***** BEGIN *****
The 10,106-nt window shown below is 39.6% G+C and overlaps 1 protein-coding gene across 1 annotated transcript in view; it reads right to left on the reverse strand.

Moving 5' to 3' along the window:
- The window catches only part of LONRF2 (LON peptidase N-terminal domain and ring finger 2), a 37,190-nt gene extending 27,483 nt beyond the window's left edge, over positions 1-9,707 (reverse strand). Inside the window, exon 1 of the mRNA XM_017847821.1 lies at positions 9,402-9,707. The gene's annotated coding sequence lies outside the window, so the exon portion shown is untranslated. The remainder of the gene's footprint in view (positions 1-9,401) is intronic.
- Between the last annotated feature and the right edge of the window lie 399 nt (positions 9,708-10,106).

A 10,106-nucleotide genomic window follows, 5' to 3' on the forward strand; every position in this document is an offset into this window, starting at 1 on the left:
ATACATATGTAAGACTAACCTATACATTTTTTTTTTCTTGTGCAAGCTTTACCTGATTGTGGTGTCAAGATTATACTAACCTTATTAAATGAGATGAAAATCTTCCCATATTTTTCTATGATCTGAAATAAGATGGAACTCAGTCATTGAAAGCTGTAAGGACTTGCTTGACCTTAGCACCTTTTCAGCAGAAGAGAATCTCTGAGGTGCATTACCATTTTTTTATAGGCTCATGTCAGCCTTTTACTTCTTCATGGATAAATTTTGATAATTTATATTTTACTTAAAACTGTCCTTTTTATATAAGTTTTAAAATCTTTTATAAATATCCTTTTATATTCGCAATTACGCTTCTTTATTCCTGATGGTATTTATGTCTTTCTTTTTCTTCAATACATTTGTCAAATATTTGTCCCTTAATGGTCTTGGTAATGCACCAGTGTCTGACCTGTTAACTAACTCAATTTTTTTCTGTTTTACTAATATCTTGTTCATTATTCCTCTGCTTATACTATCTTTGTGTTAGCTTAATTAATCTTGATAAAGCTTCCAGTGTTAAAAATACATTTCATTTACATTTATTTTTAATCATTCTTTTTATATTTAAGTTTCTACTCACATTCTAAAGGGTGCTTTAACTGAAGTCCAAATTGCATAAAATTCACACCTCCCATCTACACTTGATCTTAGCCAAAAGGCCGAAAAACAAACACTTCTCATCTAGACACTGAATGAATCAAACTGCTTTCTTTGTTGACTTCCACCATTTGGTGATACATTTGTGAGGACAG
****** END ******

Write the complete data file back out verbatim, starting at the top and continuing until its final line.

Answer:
The 10,106-nt window shown below is 39.6% G+C and overlaps 1 protein-coding gene across 1 annotated transcript in view; it reads right to left on the reverse strand.

Moving 5' to 3' along the window:
- The window catches only part of LONRF2 (LON peptidase N-terminal domain and ring finger 2), a 37,190-nt gene extending 27,483 nt beyond the window's left edge, over positions 1-9,707 (reverse strand). Inside the window, exon 1 of the mRNA XM_017847821.1 lies at positions 9,402-9,707. The gene's annotated coding sequence lies outside the window, so the exon portion shown is untranslated. The remainder of the gene's footprint in view (positions 1-9,401) is intronic.
- Between the last annotated feature and the right edge of the window lie 399 nt (positions 9,708-10,106).

A 10,106-nucleotide genomic window follows, 5' to 3' on the forward strand; every position in this document is an offset into this window, starting at 1 on the left:
ATACATATGTAAGACTAACCTATACATTTTTTTTTTCTTGTGCAAGCTTTACCTGATTGTGGTGTCAAGATTATACTAACCTTATTAAATGAGATGAAAATCTTCCCATATTTTTCTATGATCTGAAATAAGATGGAACTCAGTCATTGAAAGCTGTAAGGACTTGCTTGACCTTAGCACCTTTTCAGCAGAAGAGAATCTCTGAGGTGCATTACCATTTTTTTATAGGCTCATGTCAGCCTTTTACTTCTTCATGGATAAATTTTGATAATTTATATTTTACTTAAAACTGTCCTTTTTATATAAGTTTTAAAATCTTTTATAAATATCCTTTTATATTCGCAATTACGCTTCTTTATTCCTGATGGTATTTATGTCTTTCTTTTTCTTCAATACATTTGTCAAATATTTGTCCCTTAATGGTCTTGGTAATGCACCAGTGTCTGACCTGTTAACTAACTCAATTTTTTTCTGTTTTACTAATATCTTGTTCATTATTCCTCTGCTTATACTATCTTTGTGTTAGCTTAATTAATCTTGATAAAGCTTCCAGTGTTAAAAATACATTTCATTTACATTTATTTTTAATCATTCTTTTTATATTTAAGTTTCTACTCACATTCTAAAGGGTGCTTTAACTGAAGTCCAAATTGCATAAAATTCACACCTCCCATCTACACTTGATCTTAGCCAAAAGGCCGAAAAACAAACACTTCTCATCTAGACACTGAATGAATCAAACTGCTTTCTTTGTTGACTTCCACCATTTGGTGATACATTTGTGAGGACAG